McLean Hospital researchers identify patients best suited for antidepressants

An algorithm may be able to identify patients who best respond to antidepressants before they start treatment, a study published in Psychological Medicine found.

Researchers at Belmont, Mass.-based McLean Hospital set out to determine which patients with depression are best suited for antidepressants, which led to developing the statistical algorithm.  

The study grew from data gathered in a multisite clinical trial of antidepressant medications, called Establishing Moderators and Biosignatures of Antidepressant Response in Clinical Care.

The study team gathered demographic and clinical characteristics of the EMBARC participants before the start of treatment. Participants also received computer-based tasks, said study co-author Christian Webb, PhD.

Using this information, the research team created an algorithm estimating that about one-third of individuals would see a meaningful therapeutic benefit from antidepressant medications relative to a placebo pill. The researchers randomly assigned participants to a common antidepressant medication or a placebo.

Similar to previous clinical trials, "we found relatively little difference in average symptom improvement between those individuals randomly assigned to the medication vs. placebo," Dr. Webb said.

However, "for the one-third of individuals predicted to be better suited to antidepressants, they had significantly better outcomes if they happened to be assigned to the medication rather than the placebo," he said.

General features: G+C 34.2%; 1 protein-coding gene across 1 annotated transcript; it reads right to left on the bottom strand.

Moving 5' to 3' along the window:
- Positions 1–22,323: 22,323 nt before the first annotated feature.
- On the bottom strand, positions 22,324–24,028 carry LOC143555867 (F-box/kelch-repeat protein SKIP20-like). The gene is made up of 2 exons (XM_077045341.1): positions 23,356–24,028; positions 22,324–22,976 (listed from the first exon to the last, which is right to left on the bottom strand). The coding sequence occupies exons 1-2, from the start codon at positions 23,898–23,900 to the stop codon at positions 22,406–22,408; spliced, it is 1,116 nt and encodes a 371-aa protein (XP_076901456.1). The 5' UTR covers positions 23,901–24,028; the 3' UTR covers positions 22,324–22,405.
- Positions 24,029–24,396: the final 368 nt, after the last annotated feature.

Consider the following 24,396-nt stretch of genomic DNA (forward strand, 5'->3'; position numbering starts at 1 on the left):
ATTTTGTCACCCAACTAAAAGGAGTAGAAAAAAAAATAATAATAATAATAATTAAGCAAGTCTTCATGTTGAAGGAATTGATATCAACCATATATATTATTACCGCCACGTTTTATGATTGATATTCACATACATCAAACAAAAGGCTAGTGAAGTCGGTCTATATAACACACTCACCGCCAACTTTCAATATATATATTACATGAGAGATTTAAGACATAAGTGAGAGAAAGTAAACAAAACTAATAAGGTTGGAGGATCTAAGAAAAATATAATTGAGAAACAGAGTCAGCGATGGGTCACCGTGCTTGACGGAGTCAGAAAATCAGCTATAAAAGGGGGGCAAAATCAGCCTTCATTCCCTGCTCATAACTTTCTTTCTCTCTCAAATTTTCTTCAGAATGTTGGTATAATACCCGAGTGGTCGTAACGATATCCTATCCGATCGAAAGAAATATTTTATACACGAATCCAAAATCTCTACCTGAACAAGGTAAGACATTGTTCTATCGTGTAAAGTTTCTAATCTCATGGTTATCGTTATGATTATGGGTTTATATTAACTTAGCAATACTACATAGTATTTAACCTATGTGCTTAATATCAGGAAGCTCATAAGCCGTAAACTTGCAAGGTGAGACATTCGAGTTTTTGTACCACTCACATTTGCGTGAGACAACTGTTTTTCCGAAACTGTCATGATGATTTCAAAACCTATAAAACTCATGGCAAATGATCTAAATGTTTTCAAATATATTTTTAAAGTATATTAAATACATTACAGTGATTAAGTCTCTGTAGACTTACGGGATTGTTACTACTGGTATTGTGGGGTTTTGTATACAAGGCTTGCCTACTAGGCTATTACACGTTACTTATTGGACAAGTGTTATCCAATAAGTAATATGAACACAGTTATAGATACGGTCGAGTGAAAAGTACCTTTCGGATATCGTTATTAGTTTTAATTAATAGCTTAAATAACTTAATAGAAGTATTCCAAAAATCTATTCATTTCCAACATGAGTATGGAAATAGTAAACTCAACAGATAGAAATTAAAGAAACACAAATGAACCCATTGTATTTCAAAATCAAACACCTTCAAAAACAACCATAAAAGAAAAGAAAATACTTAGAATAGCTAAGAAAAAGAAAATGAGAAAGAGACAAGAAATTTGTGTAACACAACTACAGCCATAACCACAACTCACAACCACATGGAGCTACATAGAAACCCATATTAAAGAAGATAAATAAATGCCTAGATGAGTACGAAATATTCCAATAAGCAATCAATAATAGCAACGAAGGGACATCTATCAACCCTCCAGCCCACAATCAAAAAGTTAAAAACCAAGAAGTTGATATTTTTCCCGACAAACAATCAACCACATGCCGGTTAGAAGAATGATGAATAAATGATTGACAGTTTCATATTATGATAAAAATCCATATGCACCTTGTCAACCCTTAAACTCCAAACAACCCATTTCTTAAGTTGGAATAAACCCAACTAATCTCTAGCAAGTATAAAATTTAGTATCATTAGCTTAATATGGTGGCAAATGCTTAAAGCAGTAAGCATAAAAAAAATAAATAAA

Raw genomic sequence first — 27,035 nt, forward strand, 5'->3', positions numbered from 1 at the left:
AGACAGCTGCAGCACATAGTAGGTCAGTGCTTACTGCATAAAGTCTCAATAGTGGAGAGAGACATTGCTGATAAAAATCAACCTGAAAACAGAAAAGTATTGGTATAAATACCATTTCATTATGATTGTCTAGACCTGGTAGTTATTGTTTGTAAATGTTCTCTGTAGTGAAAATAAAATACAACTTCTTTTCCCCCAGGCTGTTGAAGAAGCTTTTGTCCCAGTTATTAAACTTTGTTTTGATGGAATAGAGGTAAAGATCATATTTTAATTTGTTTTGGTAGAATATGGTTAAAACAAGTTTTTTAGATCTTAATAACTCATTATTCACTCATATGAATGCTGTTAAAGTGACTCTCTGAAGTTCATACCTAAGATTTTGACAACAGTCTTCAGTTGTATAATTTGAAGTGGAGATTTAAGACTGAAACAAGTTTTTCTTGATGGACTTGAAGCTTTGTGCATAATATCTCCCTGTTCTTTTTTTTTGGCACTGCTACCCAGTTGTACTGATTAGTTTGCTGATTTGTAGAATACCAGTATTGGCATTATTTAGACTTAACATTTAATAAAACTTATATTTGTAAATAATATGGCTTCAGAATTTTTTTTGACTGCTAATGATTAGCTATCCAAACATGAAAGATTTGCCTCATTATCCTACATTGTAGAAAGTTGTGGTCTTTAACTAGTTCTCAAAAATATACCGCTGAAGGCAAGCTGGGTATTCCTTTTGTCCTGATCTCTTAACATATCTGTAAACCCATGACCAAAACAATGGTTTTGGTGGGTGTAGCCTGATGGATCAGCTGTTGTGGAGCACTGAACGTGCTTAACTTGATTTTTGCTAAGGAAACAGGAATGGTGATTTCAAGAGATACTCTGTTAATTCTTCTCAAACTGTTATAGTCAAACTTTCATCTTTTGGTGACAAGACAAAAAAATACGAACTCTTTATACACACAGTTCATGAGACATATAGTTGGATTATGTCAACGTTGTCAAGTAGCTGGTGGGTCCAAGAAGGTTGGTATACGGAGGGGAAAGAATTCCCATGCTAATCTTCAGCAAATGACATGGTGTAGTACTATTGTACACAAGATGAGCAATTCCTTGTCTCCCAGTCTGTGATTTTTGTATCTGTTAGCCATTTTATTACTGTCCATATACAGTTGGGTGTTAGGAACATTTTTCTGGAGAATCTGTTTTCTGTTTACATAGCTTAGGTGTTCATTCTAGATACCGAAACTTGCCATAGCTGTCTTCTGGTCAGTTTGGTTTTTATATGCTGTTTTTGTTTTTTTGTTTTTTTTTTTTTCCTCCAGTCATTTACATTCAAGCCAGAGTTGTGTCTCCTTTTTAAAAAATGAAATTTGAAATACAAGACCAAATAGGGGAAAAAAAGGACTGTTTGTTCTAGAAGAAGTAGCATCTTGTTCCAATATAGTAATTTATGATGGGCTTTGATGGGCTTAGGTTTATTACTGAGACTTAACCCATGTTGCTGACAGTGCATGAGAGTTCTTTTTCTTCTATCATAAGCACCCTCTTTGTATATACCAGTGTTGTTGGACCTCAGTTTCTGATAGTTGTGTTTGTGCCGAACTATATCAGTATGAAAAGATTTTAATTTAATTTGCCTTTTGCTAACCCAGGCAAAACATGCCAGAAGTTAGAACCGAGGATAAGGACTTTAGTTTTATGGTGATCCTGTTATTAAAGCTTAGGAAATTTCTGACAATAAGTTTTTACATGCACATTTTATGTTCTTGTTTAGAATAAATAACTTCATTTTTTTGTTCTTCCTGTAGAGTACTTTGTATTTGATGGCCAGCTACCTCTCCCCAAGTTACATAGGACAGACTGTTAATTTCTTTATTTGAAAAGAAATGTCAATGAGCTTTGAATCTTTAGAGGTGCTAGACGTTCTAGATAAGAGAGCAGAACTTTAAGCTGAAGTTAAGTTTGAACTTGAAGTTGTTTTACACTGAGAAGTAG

The study found the latter group of patients showed higher depression severity and negative emotionality. These patients were also older, more likely to be employed and showed better cognitive control on a computerized task.

"Our mission is to use these data-driven algorithms to provide clinicians and patients with useful information about which treatment is expected to yield the best outcome for this specific individual," Dr. Webb said. "Rather than using a one-size-fits-all approach, we'd like to optimize our treatment recommendations for individual patients."

More articles on clinical leadership and infection control:
Most patients have sleep issues in hospital, but most don't tell staff, study finds
How OU Medicine physicians cared for a newborn born with no immune system
Transferred patients fare better when hospitals communicate more, study finds

© Copyright ASC COMMUNICATIONS 2019. Interested in LINKING to or REPRINTING this content? View our policies by clicking here.

 


IC Database-3

Top 40 Articles from the Past 6 Months